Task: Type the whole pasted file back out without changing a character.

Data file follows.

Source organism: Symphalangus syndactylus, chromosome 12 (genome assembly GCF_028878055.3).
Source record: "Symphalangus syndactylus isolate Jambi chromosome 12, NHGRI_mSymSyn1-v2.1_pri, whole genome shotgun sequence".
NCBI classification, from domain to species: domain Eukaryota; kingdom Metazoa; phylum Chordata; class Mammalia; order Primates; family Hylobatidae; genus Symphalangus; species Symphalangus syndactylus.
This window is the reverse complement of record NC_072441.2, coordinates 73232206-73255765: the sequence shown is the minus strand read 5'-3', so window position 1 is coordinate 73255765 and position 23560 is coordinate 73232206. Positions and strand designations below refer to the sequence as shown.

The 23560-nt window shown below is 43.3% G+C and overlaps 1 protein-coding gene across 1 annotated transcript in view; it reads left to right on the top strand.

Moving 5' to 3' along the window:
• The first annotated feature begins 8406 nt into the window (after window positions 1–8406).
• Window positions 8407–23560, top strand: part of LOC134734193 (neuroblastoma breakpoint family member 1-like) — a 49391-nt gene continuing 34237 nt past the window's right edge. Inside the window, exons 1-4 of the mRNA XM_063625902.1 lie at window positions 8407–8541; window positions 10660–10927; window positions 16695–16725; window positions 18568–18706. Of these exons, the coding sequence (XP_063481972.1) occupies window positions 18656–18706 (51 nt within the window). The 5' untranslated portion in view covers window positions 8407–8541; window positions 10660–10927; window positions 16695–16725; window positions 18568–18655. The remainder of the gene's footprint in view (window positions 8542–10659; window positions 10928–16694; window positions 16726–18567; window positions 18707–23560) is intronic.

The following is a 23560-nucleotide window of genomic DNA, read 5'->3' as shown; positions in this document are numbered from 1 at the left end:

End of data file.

Source organism: Symphalangus syndactylus, chromosome 12 (genome assembly GCF_028878055.3).
Source record: "Symphalangus syndactylus isolate Jambi chromosome 12, NHGRI_mSymSyn1-v2.1_pri, whole genome shotgun sequence".
NCBI classification, from domain to species: domain Eukaryota; kingdom Metazoa; phylum Chordata; class Mammalia; order Primates; family Hylobatidae; genus Symphalangus; species Symphalangus syndactylus.
This window is the reverse complement of record NC_072441.2, coordinates 73232206-73255765: the sequence shown is the minus strand read 5'-3', so window position 1 is coordinate 73255765 and position 23560 is coordinate 73232206. Positions and strand designations below refer to the sequence as shown.

The 23560-nt window shown below is 43.3% G+C and overlaps 1 protein-coding gene across 1 annotated transcript in view; it reads left to right on the top strand.

Moving 5' to 3' along the window:
• The first annotated feature begins 8406 nt into the window (after window positions 1–8406).
• Window positions 8407–23560, top strand: part of LOC134734193 (neuroblastoma breakpoint family member 1-like) — a 49391-nt gene continuing 34237 nt past the window's right edge. Inside the window, exons 1-4 of the mRNA XM_063625902.1 lie at window positions 8407–8541; window positions 10660–10927; window positions 16695–16725; window positions 18568–18706. Of these exons, the coding sequence (XP_063481972.1) occupies window positions 18656–18706 (51 nt within the window). The 5' untranslated portion in view covers window positions 8407–8541; window positions 10660–10927; window positions 16695–16725; window positions 18568–18655. The remainder of the gene's footprint in view (window positions 8542–10659; window positions 10928–16694; window positions 16726–18567; window positions 18707–23560) is intronic.

The following is a 23560-nucleotide window of genomic DNA, read 5'->3' as shown; positions in this document are numbered from 1 at the left end: